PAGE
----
• I guess it has to do with the Yankees finsihing just two games behind Boston last year despite significantly worse injury situations?

    RollingWave February 18, 2008, 7:46 am
  • Another thing to add, looking at the rotation purely on the first 5 man is often misleading, because almost NO team every make it through the season without at least 7 to 8 guys getting starts. and in the Yank/ Sox case with so many very young or very old guys, it’s only more likely to go up then down.
    thinking more closely about the next 5 guys might give a better idea on why the projections (which is after all, just projections) like the Yankees so much

    RollingWave February 18, 2008, 7:49 am
  • “and truer indicators of past performance — than ERA/ERA+.”
    This is where, I believe, I have a bit of a philosophical difference with you, Paul, which is fine. It’s what makes baseball discussions so lively and interesting. In the specific case of Matsuzaka v. Pettitte, I don’t happen to think the peripherals are that different as to suggest one player had a better year over the other. Dice-K had significantly more strike outs. Pettitte’s walk rate was lower. Dice-K gave up fewer hits. Pettitte gave up fewers homers. Pettitte logged a few more innings. But a larger point is that regardless of peripheral stats, at a certain point, I believe, you have to look at the bottom line–which I think means you should look at runs given up by these pitchers. Mark Beurhle and Tom Glavine have had remarkable careers outperforming their peripheral numbers. In other words, I think the peripheral argument falls short in their cases.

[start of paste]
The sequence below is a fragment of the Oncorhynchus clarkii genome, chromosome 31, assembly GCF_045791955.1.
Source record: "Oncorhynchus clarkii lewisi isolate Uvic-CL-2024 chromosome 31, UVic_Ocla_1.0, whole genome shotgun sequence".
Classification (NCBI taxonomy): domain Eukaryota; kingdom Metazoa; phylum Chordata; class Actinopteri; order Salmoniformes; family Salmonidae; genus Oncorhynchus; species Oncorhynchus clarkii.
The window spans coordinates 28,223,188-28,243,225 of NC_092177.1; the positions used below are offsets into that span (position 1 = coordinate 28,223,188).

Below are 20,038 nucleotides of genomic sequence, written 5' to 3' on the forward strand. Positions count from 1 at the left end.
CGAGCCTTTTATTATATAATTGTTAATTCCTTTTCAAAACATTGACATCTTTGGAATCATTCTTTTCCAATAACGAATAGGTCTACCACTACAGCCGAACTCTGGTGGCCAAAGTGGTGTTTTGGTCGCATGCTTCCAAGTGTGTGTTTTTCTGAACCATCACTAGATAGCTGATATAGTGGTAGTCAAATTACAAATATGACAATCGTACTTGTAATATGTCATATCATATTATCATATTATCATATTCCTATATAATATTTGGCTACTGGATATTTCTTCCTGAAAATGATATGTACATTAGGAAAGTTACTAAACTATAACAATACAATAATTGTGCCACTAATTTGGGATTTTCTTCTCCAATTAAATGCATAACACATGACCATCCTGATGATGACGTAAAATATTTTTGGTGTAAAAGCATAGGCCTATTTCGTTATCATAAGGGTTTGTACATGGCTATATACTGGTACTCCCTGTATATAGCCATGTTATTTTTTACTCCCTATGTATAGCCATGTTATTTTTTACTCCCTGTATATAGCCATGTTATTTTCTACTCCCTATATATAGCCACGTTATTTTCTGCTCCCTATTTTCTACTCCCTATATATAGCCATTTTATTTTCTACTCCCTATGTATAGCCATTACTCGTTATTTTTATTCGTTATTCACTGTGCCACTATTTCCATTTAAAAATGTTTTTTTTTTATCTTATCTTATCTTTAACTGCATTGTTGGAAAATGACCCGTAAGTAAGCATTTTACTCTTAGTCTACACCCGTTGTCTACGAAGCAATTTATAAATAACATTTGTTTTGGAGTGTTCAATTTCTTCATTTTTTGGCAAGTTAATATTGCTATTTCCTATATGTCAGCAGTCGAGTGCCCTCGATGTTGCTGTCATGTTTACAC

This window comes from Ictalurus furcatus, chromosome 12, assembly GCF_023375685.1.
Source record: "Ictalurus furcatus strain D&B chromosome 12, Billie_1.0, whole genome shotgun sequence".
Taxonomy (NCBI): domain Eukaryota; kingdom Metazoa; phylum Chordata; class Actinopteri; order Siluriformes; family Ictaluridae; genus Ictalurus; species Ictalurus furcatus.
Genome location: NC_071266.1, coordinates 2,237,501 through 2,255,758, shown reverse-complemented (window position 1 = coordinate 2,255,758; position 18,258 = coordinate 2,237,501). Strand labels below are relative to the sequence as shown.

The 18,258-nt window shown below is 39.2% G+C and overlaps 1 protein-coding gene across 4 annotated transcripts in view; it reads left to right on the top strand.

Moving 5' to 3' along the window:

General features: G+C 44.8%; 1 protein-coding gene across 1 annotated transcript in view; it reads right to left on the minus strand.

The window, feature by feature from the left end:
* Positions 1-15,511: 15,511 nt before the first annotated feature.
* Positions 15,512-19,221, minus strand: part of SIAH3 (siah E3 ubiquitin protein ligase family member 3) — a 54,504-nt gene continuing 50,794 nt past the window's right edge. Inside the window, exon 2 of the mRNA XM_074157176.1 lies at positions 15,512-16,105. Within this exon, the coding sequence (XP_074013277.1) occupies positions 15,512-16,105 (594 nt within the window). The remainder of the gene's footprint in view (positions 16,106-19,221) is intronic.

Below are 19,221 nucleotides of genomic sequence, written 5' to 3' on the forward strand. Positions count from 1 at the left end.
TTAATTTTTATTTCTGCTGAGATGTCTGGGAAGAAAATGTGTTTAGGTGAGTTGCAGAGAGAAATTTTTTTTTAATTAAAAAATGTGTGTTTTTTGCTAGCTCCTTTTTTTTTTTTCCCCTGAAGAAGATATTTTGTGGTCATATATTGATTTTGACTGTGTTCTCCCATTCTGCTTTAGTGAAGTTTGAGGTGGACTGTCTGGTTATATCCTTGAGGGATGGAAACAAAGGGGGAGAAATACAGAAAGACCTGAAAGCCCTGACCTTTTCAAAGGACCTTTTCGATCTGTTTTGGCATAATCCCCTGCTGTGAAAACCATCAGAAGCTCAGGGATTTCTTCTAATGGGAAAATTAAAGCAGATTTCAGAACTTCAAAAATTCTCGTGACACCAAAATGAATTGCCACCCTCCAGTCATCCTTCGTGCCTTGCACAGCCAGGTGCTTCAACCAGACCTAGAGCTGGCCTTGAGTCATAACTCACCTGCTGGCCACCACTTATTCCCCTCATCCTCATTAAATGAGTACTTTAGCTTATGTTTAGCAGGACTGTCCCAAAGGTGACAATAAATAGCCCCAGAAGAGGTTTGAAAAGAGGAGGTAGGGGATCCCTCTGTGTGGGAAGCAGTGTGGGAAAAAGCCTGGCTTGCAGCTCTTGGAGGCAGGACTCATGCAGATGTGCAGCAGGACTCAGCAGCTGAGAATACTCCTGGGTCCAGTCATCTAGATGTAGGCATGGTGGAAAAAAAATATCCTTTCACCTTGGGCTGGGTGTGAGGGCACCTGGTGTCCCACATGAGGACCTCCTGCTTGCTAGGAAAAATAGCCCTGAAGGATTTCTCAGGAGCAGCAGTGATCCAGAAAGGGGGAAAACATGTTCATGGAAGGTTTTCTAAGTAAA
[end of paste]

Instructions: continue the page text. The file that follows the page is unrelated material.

Nick-YF February 18, 2008, 9:31 am
  • Fair enough, Nick. My first instinct is to look at ERA/ERA+, but in this case, the results were pretty similar, so I went to the periphs to see if there was any separation.